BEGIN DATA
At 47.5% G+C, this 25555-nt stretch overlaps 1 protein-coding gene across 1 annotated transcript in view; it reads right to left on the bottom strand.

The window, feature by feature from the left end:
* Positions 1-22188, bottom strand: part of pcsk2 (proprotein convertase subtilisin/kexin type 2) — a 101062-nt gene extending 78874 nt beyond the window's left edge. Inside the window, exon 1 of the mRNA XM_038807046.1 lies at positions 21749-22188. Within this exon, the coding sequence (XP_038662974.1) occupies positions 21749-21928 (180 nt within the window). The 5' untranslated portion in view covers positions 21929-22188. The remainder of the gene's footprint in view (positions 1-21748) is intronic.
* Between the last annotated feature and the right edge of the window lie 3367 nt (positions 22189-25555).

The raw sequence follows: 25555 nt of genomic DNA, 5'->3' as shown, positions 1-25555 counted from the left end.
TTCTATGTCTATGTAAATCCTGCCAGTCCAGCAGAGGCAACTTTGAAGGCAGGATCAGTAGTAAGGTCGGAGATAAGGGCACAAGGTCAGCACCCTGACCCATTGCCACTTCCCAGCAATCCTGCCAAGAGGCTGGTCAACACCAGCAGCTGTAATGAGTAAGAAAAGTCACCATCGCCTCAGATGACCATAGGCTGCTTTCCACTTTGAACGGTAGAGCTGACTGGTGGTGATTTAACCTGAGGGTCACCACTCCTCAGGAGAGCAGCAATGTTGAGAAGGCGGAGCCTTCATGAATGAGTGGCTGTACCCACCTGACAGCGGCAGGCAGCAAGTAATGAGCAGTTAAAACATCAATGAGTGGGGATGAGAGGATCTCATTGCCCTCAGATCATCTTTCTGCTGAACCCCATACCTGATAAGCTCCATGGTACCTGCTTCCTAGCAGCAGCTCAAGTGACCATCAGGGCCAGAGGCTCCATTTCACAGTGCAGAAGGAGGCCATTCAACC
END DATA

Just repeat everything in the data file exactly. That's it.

At 47.5% G+C, this 25555-nt stretch overlaps 1 protein-coding gene across 1 annotated transcript in view; it reads right to left on the bottom strand.

The window, feature by feature from the left end:
* Positions 1-22188, bottom strand: part of pcsk2 (proprotein convertase subtilisin/kexin type 2) — a 101062-nt gene extending 78874 nt beyond the window's left edge. Inside the window, exon 1 of the mRNA XM_038807046.1 lies at positions 21749-22188. Within this exon, the coding sequence (XP_038662974.1) occupies positions 21749-21928 (180 nt within the window). The 5' untranslated portion in view covers positions 21929-22188. The remainder of the gene's footprint in view (positions 1-21748) is intronic.
* Between the last annotated feature and the right edge of the window lie 3367 nt (positions 22189-25555).

The raw sequence follows: 25555 nt of genomic DNA, 5'->3' as shown, positions 1-25555 counted from the left end.
TTCTATGTCTATGTAAATCCTGCCAGTCCAGCAGAGGCAACTTTGAAGGCAGGATCAGTAGTAAGGTCGGAGATAAGGGCACAAGGTCAGCACCCTGACCCATTGCCACTTCCCAGCAATCCTGCCAAGAGGCTGGTCAACACCAGCAGCTGTAATGAGTAAGAAAAGTCACCATCGCCTCAGATGACCATAGGCTGCTTTCCACTTTGAACGGTAGAGCTGACTGGTGGTGATTTAACCTGAGGGTCACCACTCCTCAGGAGAGCAGCAATGTTGAGAAGGCGGAGCCTTCATGAATGAGTGGCTGTACCCACCTGACAGCGGCAGGCAGCAAGTAATGAGCAGTTAAAACATCAATGAGTGGGGATGAGAGGATCTCATTGCCCTCAGATCATCTTTCTGCTGAACCCCATACCTGATAAGCTCCATGGTACCTGCTTCCTAGCAGCAGCTCAAGTGACCATCAGGGCCAGAGGCTCCATTTCACAGTGCAGAAGGAGGCCATTCAACC